We must read them with pure hearts: for "no one can listen to the Word of God.... unless he be holy in body and spirit;..... no one can enter into this feast with soiled garments." Yet "the language of the Bible is not enough to reach the soul of man, unless power be given from God to the reader, and shed its influence over the lesson; for, if there are oracles of God in the Law and the Prophets, in the Gospels and Apostles, he who is a student of God’s oracles must place himself under the teaching of God"; such a one must "seek their meaning by inquiry, discussion, examination, and, which is greatest, by prayer; "he must not be content to ‘knock’ and to ‘seek,’ for prayer is the most necessary qualification for the understanding of divine things, ... and the Savior urged us to this when he said, not only ‘knock. and it shall be opened,’ seek, and you shall find,’ but also, ‘ask, and it shall be given you.;" If, then, we read the bible with patience, prayer, and faith; if we ever strive after a more perfect knowledge, and yet remain content in some things to know only in part, even as Prophets and Apostles, Saints and Angels, attaining not to an understanding of all things,-our patience will be rewarded, our prayer answered, and our faith increased. So "let us not weary in reading the Scriptures which we do not understand, but let it be unto us according to our faith, by which believe that Scripture, being inspired by God, is profitable."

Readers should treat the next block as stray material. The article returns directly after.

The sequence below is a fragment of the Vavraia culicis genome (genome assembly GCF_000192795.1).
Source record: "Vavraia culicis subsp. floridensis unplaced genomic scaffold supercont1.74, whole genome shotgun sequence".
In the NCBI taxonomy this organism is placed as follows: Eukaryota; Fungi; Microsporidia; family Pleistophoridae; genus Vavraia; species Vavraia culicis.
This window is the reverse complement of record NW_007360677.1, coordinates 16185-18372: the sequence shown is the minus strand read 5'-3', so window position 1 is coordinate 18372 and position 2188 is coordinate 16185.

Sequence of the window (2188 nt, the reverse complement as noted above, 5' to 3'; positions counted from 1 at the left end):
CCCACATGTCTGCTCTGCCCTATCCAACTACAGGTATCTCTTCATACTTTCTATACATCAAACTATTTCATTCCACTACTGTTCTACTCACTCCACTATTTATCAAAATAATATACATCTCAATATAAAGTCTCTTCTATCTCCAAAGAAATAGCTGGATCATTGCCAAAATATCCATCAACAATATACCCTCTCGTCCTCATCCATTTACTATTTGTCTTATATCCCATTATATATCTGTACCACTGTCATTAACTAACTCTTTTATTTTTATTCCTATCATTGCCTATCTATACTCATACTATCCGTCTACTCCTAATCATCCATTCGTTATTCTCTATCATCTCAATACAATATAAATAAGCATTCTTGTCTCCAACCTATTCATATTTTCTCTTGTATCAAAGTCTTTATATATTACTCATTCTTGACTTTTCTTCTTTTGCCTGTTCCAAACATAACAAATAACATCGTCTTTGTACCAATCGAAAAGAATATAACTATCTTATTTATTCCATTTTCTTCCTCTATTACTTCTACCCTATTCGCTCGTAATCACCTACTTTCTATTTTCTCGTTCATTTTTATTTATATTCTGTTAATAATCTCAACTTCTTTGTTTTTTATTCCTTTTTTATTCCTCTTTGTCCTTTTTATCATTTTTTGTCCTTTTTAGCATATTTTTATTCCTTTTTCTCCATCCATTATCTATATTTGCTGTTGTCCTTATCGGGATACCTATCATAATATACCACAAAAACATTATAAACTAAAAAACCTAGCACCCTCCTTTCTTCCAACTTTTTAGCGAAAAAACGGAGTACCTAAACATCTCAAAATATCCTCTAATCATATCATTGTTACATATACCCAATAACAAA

Origen believes that as those who ate the heavenly manna in faith attained its sweetness, while those who did not eat it but hid it "worm comes from it in abundance" (Cf. Exod. 16:20), so those who receive the word of God unfaithfully and do not eat it, its sweetness will be changed into worm for them. Christ, the Word of God, came for the fall of some and the rise of others (Luke 2:34).